sTank: Where is wakesurfer shape technology going? Right now, we seem to be sitting at a crest in design (certainly not the pinnacle), where there are numerous boards that are extremely similar in their overall design. You can even argue that some of these similarities were independently derived (although, this is a tenuous argument). These generally design schemes serve a purpose and in some cases are fitted to rider’s individual styles. A board that allows a rider to sit comfortably in the pocket and spin is likely not going to be the board of choice for progressive carving and aerial maneuvers. Currently, the greatest limitation is boat design and the size/length of the wakes they produce. Progression in aerial surfing will cease as hang time is already limited as a result of the short face of wakes and the inability of riders to recover and continue riding on these short, but fast moving waves. I use to get pissed when I saw people copying our designs and concepts, but now I really don’t care. In a way it is a form of flattery, and in the bigger picture, while they try to emulate last year’s design we are already moving ahead with the next step forward. Additionally, the truth is there is nothing new in this world; it has all already been done, just maybe not very well documented.
sTank: Where is the sport going in your opinion? Barring any additionally encumbrances, growth in popularity and all things that come with that growth is the future. The sport already carries a significant financial burden. Additionally, access issues both good and bad will continue to raise their head. For the sake of the competition riders and their sponsors, I hope that someday soon, there can be a unified group of riders and organizers, not necessarily a traditional governing body, which will meet the challenge of developing appropriate rider categories and scoring criteria.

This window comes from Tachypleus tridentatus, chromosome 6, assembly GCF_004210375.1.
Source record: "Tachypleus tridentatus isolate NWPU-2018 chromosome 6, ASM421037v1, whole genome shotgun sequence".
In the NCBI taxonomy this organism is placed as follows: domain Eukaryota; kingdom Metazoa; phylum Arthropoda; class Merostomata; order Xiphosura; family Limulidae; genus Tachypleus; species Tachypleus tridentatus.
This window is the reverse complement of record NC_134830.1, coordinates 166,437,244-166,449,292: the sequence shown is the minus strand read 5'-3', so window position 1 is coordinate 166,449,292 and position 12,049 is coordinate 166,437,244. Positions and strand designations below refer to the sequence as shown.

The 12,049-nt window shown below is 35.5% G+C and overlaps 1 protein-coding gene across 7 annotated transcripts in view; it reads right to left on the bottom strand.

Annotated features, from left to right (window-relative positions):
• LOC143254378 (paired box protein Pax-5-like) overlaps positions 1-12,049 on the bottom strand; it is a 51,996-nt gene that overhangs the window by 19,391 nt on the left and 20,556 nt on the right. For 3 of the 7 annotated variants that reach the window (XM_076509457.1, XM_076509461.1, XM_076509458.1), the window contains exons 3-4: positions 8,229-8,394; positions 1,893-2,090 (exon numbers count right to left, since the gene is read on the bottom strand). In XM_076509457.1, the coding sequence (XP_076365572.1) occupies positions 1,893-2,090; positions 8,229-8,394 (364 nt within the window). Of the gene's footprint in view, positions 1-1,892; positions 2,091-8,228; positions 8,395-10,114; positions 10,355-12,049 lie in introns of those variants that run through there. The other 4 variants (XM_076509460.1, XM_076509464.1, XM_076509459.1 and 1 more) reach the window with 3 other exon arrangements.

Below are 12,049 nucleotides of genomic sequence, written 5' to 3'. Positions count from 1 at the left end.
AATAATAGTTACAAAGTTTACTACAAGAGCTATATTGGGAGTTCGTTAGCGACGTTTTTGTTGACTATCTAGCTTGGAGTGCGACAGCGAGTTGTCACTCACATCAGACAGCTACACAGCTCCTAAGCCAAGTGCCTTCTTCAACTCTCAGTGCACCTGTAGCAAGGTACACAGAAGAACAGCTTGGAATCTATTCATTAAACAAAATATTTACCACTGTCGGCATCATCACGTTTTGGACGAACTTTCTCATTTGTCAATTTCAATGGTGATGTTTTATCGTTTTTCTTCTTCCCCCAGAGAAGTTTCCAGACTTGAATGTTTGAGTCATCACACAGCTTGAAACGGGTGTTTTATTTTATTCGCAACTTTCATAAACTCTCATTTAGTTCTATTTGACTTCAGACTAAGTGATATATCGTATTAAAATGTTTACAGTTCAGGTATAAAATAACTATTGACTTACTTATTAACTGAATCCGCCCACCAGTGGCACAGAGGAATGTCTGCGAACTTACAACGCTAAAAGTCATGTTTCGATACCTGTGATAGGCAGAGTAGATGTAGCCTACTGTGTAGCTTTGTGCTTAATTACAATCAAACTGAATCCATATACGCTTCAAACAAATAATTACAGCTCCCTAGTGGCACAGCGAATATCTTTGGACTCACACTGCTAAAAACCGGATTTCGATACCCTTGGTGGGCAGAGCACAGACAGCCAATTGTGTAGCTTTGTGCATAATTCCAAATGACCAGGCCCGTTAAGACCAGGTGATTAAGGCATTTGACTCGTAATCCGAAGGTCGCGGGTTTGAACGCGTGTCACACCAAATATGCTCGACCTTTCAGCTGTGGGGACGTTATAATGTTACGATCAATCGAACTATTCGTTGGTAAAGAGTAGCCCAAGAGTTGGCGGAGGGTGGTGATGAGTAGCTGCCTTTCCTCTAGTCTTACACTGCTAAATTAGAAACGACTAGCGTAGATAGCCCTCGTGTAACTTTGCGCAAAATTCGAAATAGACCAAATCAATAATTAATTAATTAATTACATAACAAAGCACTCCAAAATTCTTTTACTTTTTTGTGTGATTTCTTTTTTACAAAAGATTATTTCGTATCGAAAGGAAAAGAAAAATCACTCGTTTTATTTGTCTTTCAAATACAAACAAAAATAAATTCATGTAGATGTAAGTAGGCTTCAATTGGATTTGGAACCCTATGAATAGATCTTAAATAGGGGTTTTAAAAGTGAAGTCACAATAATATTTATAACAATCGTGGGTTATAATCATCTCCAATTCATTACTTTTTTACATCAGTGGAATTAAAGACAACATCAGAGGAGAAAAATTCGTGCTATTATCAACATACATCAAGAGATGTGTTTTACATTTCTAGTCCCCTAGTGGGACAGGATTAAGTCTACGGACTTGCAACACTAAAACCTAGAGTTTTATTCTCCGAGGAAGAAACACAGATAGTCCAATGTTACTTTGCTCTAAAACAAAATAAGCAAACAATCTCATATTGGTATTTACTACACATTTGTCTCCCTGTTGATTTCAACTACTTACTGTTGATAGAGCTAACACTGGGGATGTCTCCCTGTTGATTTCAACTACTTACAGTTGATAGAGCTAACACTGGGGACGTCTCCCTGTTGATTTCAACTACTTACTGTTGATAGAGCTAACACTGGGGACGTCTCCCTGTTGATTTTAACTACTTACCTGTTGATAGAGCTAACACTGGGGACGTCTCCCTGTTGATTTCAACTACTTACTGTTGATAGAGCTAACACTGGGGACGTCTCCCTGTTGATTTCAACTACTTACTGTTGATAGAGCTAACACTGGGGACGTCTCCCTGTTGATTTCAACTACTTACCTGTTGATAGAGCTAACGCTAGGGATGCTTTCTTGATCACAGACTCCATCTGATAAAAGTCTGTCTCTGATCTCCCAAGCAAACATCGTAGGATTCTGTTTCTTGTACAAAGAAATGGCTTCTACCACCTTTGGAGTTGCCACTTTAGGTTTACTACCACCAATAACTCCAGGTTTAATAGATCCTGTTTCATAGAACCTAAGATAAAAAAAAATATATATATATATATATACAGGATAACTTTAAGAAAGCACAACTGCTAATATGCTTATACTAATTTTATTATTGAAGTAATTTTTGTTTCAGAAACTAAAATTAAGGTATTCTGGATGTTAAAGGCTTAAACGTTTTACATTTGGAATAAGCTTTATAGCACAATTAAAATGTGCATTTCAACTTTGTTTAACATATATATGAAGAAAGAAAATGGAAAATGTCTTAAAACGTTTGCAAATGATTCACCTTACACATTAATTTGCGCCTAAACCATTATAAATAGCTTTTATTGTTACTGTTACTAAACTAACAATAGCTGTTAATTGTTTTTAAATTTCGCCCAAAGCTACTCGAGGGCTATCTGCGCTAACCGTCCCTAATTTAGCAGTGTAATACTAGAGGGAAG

What is in the works for Stixx in 2012?
It is pretty exciting, we’ve been working really closely with our team riders over the past two years continually refining of our Pro Model board. New for 2012 we will be offering it as a Carbon Flex Pro™, using various arrays of carbon fiber and foam providing the lightest, most lively wake surfboard on the market, with all the performance attributes people have come to expect from the Pro model. We have also been working with some of our up-and-coming young riders refining the Nano lineup. Additionally, we will be introducing a few new models as part of the Chaos Professional Series that will be available in limited production toward the end of 2012.
We are continuing to work with Futures to develop a fin line-up that not only enhances the ride of our boards, but will be able to take advantage of the different forces at play behind a boat. The technology Future brings to the table is second to none. We are continually stoked when a package arrives from the factory.
Check out the Shred Stixx Custom Series at www.shredstixx.com and call or email today to order your Custom Stixx. email@example.com phone: 512 669 1124